The industry was all for it, judging by CEOs and executives from the truck industry and their comments on the radio.


You think they would oppose it? Political suicide.

You have a lot to learn.


Businessmen oppose things that they don't like all the time. Sometimes they even win.

This. They win more than they lose.
Link Posted: 8/10/2011 6:56:19 AM EDT

Originally Posted By Keith_J:

Originally Posted By Combat_Jack:
I don't think it will really be that big a deal.

I'd rather see a Petroleum tax than a CAFE standard though.

I would love to see an obesity tax. It is the fatties that are clogging the roads, using too much fuel and eating more than their fair share. Plus fatties stink, are ill-tempered and get in the way.

PETROLEUM IS ALREADY TAXED. It is government that needs to learn to do more with less.

Exactly.
But applying logic and math to teh idiots in DC is like asking Einstein how he 'feels'.

Link Posted: 8/10/2011 8:20:57 AM EDT
Link Posted: 8/10/2011 8:34:20 AM EDT

Originally Posted By Combat_Jack:
Originally Posted By Keith_J:

Originally Posted By Combat_Jack:
The industry was all for it, judging by CEOs and executives from the truck industry and their comments on the radio.


You think they would oppose it? Political suicide.

You have a lot to learn.


Businessmen oppose things that they don't like all the time. Sometimes they even win.

Not when zero comes over for a photo-op. You have much to learn.
Link Posted: 8/10/2011 8:47:10 AM EDT
They could damn near get the 15% mileage increase on diesel vehciles on 3/4 and 1/2 ton trucks if they rolled back the recent emission standards.

Should say something when a 10 year old diesel gets better mileage than the newer ones.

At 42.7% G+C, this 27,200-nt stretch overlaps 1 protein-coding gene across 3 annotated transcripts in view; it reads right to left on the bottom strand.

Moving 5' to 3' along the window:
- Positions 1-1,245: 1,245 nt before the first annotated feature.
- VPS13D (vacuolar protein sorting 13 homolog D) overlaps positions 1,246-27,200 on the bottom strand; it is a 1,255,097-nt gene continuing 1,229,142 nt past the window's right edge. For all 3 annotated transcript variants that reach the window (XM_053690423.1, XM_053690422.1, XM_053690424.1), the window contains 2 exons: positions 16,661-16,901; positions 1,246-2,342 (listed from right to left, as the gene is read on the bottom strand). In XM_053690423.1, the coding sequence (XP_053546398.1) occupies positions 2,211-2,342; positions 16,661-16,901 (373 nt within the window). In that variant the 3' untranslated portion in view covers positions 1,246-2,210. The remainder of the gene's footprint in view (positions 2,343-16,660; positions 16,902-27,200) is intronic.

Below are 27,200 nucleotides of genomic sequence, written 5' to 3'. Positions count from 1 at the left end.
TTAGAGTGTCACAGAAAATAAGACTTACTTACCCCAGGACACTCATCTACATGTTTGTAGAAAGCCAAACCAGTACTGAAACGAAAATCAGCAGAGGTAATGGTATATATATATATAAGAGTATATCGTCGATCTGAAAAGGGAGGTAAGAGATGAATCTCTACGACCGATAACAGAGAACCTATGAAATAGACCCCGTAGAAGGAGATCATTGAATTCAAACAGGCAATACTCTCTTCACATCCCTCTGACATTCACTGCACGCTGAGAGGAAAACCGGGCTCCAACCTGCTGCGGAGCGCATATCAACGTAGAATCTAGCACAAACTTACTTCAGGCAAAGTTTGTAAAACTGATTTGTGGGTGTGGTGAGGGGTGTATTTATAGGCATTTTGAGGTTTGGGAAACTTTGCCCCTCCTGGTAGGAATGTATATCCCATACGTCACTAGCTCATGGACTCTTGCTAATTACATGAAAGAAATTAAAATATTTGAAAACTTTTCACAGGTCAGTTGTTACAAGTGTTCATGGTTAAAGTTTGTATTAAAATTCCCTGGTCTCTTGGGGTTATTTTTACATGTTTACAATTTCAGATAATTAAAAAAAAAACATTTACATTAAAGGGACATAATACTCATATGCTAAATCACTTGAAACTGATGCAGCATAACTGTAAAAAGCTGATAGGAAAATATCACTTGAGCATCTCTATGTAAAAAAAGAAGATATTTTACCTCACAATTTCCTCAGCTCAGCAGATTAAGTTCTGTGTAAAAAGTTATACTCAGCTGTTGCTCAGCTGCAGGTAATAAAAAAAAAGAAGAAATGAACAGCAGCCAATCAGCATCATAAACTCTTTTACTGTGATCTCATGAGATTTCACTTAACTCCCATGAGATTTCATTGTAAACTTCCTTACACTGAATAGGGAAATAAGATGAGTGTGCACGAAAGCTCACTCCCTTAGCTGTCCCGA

Link Posted: 8/10/2011 8:48:11 AM EDT

Originally Posted By OregonShooter:
The industry will make it happen.

The price of fuel alone is driving better Aero trucks.

You see a whole lot more stuff on the highway with Drag reducing stuff.

I'm interested to see what strange Aerodynamic design Freightliner comes out with next.

Todays trucks also have much more power than they did in the past. I wonder if this will shift production more towards autoshift trucks with 375HP.


Too bad all that shit cost money to research/build/apply to a vehicle.
Link Posted: 8/10/2011 6:36:36 PM EDT
Originally Posted By Combat_Jack:
Originally Posted By Keith_J:

Originally Posted By Combat_Jack:
The industry was all for it, judging by CEOs and executives from the truck industry and their comments on the radio.


You think they would oppose it? Political suicide.

You have a lot to learn.


Businessmen oppose things that they don't like all the time. Sometimes they even win.


Why would they oppose it? New rules will be out shortly to force older trucks off the road by some date after this is implemented. They then get to sell a butt load of new trucks/engines.

Winning they are.
Link Posted: 8/10/2011 7:39:17 PM EDT
Originally Posted By Garand_Shooter:
Glider kits just became 100000x more popular.... to be installed and not reported.
Yes they will....there's a "G" in the VIN.

Link Posted: 8/10/2011 7:45:54 PM EDT
[Last Edit: 8/10/2011 7:53:54 PM EDT by Sharpshooter]